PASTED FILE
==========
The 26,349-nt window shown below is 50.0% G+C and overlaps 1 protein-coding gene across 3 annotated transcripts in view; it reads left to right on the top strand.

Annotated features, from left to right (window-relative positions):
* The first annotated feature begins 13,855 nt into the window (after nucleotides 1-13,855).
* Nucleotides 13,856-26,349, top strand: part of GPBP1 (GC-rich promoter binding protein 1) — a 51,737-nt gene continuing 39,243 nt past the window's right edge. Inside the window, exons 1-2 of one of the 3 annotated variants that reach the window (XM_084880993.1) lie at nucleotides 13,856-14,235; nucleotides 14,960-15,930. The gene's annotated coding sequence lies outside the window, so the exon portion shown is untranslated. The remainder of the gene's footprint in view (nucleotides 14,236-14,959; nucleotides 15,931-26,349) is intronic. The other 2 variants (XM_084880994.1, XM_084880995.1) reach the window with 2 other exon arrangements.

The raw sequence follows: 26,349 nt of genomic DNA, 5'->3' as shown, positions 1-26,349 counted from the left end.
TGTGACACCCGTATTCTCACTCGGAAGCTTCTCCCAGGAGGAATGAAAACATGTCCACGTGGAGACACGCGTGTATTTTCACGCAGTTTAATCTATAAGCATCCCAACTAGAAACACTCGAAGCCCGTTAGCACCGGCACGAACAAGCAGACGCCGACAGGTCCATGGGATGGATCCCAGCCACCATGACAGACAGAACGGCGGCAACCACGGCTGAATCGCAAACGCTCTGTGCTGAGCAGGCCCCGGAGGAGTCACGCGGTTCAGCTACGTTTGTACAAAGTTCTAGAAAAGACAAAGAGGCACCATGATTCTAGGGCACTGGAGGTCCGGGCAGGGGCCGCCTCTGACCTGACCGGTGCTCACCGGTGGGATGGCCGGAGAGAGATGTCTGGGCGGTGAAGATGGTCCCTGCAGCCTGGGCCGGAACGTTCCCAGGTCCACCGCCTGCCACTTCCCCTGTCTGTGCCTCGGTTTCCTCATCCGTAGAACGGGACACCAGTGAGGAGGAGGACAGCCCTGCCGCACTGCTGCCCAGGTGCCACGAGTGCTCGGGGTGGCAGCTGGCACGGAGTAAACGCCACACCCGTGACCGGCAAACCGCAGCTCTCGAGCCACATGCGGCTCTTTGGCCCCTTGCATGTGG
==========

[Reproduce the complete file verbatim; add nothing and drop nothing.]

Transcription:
The 26,349-nt window shown below is 50.0% G+C and overlaps 1 protein-coding gene across 3 annotated transcripts in view; it reads left to right on the top strand.

Annotated features, from left to right (window-relative positions):
* The first annotated feature begins 13,855 nt into the window (after nucleotides 1-13,855).
* Nucleotides 13,856-26,349, top strand: part of GPBP1 (GC-rich promoter binding protein 1) — a 51,737-nt gene continuing 39,243 nt past the window's right edge. Inside the window, exons 1-2 of one of the 3 annotated variants that reach the window (XM_084880993.1) lie at nucleotides 13,856-14,235; nucleotides 14,960-15,930. The gene's annotated coding sequence lies outside the window, so the exon portion shown is untranslated. The remainder of the gene's footprint in view (nucleotides 14,236-14,959; nucleotides 15,931-26,349) is intronic. The other 2 variants (XM_084880994.1, XM_084880995.1) reach the window with 2 other exon arrangements.

The raw sequence follows: 26,349 nt of genomic DNA, 5'->3' as shown, positions 1-26,349 counted from the left end.
TGTGACACCCGTATTCTCACTCGGAAGCTTCTCCCAGGAGGAATGAAAACATGTCCACGTGGAGACACGCGTGTATTTTCACGCAGTTTAATCTATAAGCATCCCAACTAGAAACACTCGAAGCCCGTTAGCACCGGCACGAACAAGCAGACGCCGACAGGTCCATGGGATGGATCCCAGCCACCATGACAGACAGAACGGCGGCAACCACGGCTGAATCGCAAACGCTCTGTGCTGAGCAGGCCCCGGAGGAGTCACGCGGTTCAGCTACGTTTGTACAAAGTTCTAGAAAAGACAAAGAGGCACCATGATTCTAGGGCACTGGAGGTCCGGGCAGGGGCCGCCTCTGACCTGACCGGTGCTCACCGGTGGGATGGCCGGAGAGAGATGTCTGGGCGGTGAAGATGGTCCCTGCAGCCTGGGCCGGAACGTTCCCAGGTCCACCGCCTGCCACTTCCCCTGTCTGTGCCTCGGTTTCCTCATCCGTAGAACGGGACACCAGTGAGGAGGAGGACAGCCCTGCCGCACTGCTGCCCAGGTGCCACGAGTGCTCGGGGTGGCAGCTGGCACGGAGTAAACGCCACACCCGTGACCGGCAAACCGCAGCTCTCGAGCCACATGCGGCTCTTTGGCCCCTTGCATGTGG